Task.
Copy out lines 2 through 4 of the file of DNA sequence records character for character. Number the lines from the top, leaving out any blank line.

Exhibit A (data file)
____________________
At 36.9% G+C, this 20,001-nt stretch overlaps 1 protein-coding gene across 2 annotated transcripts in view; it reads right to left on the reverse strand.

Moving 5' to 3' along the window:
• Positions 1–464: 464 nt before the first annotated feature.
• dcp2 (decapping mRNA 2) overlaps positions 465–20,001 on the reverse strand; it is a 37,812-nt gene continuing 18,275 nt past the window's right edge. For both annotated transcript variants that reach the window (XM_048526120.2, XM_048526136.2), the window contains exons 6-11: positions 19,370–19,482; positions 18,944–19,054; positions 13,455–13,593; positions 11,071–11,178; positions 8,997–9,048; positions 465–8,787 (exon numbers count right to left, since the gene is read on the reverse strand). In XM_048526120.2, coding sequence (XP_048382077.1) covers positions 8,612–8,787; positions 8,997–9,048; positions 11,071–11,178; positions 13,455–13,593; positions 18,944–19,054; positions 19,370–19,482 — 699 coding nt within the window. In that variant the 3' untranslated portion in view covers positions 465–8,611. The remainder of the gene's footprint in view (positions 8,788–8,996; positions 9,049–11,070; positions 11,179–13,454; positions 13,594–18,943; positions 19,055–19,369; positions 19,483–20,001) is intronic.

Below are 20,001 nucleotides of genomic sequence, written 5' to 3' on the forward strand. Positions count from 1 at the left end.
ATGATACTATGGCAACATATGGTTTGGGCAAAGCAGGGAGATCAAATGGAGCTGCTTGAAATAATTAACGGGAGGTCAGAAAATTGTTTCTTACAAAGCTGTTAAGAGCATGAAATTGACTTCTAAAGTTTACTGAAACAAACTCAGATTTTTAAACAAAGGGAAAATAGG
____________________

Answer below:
Moving 5' to 3' along the window:
• Positions 1–464: 464 nt before the first annotated feature.
• dcp2 (decapping mRNA 2) overlaps positions 465–20,001 on the reverse strand; it is a 37,812-nt gene continuing 18,275 nt past the window's right edge. For both annotated transcript variants that reach the window (XM_048526120.2, XM_048526136.2), the window contains exons 6-11: positions 19,370–19,482; positions 18,944–19,054; positions 13,455–13,593; positions 11,071–11,178; positions 8,997–9,048; positions 465–8,787 (exon numbers count right to left, since the gene is read on the reverse strand). In XM_048526120.2, coding sequence (XP_048382077.1) covers positions 8,612–8,787; positions 8,997–9,048; positions 11,071–11,178; positions 13,455–13,593; positions 18,944–19,054; positions 19,370–19,482 — 699 coding nt within the window. In that variant the 3' untranslated portion in view covers positions 465–8,611. The remainder of the gene's footprint in view (positions 8,788–8,996; positions 9,049–11,070; positions 11,179–13,454; positions 13,594–18,943; positions 19,055–19,369; positions 19,483–20,001) is intronic.